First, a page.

Testing, testing. 1,2,3!
No matter what IT project you might be working on, if you don’t get everything sorted out in the testing phase things will come up and bite you.
Video games are now a big part of the world and the UK’s IT industries, they generate billions of dollars of revenue every year and the biggest titles easily outstrip the top films in terms of sales. However, with these sort of numbers comes a large demand from an audience that knows what it wants.
This is something that Electronic Arts (EA) one of the biggest game developers and publisher has recently found out to its cost. It recently launched a new version of the popular city building game SimCity.
Unlike many games, even now in our always online times, SimCity requires that you always have a permanent internet connection. This is because it was designed to always be a multiplayer game, not something that people play on their own. Although this may appeal to many, what gamers and ultimately EA found out was that the game’s designers hadn’t factored in what would happen when so many people wanted to play the game at the same time. Simply, the servers couldn’t cope. Players were left waiting up to half an hour to even start a game and when they did get online they were subjected to all manner of glitches and problems.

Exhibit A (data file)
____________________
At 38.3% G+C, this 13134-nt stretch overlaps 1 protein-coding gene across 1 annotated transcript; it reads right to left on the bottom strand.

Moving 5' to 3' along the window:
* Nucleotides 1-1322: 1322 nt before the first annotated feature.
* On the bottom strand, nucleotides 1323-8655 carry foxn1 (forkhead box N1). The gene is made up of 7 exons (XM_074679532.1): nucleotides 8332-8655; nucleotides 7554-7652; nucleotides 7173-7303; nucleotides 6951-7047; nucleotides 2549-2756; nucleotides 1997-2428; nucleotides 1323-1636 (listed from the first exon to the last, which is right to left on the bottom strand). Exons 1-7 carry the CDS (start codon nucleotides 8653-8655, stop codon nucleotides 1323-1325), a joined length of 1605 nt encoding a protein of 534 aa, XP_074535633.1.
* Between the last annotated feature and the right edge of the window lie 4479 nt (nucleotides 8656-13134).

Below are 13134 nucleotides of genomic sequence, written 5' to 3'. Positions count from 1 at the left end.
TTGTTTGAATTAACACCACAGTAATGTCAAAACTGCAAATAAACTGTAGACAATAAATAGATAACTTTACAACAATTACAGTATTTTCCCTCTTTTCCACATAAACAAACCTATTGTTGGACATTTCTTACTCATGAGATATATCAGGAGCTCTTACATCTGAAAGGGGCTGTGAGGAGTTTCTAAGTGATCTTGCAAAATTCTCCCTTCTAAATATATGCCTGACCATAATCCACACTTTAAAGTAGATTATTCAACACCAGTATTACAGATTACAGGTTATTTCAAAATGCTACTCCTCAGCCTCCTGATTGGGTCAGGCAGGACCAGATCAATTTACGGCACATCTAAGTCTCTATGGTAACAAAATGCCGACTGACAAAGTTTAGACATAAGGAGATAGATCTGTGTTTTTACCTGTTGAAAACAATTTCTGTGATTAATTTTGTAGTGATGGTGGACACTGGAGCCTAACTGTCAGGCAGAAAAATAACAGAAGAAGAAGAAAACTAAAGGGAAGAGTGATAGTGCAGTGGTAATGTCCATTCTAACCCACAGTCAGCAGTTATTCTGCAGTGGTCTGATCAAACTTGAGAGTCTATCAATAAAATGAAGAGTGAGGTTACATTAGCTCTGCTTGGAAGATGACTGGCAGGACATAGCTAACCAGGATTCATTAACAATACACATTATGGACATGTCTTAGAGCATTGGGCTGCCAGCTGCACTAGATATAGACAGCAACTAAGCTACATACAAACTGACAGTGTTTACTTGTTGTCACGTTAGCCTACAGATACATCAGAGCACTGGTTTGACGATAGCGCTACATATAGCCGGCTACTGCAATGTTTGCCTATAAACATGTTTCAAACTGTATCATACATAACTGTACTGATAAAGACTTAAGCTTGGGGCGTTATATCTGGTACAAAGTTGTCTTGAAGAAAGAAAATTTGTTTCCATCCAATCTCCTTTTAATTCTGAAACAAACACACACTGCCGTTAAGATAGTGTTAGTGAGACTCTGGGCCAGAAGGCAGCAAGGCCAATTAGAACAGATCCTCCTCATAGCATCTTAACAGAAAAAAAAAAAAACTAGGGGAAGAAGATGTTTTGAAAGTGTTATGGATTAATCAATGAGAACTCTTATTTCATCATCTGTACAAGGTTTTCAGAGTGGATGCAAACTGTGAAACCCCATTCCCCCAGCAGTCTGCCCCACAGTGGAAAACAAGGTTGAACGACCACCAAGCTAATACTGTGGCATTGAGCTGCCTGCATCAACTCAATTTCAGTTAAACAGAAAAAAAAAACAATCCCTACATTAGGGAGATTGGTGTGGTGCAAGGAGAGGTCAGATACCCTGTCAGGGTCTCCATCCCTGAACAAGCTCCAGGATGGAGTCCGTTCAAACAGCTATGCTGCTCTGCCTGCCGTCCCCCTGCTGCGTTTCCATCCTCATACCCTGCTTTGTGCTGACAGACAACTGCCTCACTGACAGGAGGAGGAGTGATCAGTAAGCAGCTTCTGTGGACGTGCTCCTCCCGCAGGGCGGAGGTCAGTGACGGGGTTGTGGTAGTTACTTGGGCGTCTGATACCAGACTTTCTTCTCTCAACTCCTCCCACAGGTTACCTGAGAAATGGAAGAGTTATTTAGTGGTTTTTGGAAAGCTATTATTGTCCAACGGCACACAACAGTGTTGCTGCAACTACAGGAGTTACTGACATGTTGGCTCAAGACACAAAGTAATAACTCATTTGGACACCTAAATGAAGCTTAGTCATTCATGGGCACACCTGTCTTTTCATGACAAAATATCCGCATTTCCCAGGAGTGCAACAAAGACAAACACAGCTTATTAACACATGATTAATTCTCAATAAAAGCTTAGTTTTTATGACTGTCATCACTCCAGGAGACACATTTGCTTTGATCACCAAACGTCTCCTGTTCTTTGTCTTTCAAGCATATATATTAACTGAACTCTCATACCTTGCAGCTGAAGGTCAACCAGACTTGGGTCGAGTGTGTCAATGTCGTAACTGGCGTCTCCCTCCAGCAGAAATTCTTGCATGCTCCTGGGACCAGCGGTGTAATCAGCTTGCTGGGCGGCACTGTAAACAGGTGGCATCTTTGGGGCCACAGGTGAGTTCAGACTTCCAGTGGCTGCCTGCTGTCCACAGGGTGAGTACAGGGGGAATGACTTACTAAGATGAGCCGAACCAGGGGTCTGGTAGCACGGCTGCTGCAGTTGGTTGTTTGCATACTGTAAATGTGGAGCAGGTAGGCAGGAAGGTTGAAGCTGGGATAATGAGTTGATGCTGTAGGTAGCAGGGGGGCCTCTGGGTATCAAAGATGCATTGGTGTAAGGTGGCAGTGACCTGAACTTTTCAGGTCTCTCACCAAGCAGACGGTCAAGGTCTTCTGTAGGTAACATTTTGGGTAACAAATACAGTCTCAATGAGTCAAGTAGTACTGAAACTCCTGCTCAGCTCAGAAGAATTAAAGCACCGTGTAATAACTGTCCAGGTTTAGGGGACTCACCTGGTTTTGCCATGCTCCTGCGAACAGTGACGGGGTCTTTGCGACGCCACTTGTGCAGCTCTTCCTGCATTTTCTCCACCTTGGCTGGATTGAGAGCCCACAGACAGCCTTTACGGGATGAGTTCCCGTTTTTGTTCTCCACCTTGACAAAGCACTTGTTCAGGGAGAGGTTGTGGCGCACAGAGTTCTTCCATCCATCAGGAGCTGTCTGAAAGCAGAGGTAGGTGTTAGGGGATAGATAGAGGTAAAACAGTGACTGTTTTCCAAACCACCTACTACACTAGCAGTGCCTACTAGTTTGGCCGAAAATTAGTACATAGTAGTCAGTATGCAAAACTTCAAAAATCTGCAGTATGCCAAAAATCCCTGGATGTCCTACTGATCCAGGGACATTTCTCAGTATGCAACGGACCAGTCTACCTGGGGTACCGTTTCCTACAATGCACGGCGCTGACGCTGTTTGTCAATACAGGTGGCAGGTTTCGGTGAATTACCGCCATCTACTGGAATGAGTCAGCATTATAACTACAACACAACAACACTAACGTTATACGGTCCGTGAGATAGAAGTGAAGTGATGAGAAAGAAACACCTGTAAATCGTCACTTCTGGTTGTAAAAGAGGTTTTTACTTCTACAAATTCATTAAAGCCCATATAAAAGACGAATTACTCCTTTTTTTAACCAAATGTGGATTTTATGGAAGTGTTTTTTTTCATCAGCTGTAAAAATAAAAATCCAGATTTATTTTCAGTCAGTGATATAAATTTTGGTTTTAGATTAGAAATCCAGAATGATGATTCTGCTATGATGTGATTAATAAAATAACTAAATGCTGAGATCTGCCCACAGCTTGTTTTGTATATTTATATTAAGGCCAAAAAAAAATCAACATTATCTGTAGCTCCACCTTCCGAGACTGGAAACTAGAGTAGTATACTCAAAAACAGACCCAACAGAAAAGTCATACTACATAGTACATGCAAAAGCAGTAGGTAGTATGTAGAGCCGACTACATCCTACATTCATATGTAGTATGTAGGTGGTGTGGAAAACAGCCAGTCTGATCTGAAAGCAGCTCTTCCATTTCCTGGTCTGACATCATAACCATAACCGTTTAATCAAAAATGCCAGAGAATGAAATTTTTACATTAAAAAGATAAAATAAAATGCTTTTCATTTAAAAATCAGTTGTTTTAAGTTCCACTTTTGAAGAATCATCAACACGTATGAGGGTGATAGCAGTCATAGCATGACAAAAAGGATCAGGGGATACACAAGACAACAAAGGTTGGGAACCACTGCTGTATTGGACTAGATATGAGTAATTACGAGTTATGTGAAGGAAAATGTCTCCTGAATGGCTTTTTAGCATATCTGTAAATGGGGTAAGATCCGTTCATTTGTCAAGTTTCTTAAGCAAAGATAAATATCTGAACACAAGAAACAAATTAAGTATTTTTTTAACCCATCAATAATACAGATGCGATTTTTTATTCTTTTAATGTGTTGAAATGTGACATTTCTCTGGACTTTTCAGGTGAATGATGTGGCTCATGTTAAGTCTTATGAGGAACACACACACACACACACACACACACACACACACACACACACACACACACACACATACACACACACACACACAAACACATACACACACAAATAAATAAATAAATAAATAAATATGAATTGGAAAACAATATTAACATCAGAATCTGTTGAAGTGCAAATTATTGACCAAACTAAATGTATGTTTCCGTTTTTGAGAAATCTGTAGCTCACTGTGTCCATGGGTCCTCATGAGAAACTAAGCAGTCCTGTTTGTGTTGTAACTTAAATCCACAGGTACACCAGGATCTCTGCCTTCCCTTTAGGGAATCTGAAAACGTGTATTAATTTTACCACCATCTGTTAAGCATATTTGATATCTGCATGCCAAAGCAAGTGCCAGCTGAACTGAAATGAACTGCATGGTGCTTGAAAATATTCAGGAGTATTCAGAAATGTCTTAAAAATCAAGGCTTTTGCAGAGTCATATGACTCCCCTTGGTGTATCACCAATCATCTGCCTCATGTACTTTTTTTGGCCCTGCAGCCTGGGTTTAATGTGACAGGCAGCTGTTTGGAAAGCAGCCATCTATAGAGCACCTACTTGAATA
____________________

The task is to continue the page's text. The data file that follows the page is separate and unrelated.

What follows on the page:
EA’s excuse was that they hadn’t set up the servers properly and also, and most perplexing of all, was that players of the finished game didn’t play it in the same way that the beta testers did.
This has to be one of the lamest excuses in a long time and just goes to show that when it comes to any software, whether it be for banking or gaming, you need to do thorough audience testing and market research or you will be left rueing the consequences and people will vote with their feet and they will be hard to get back.
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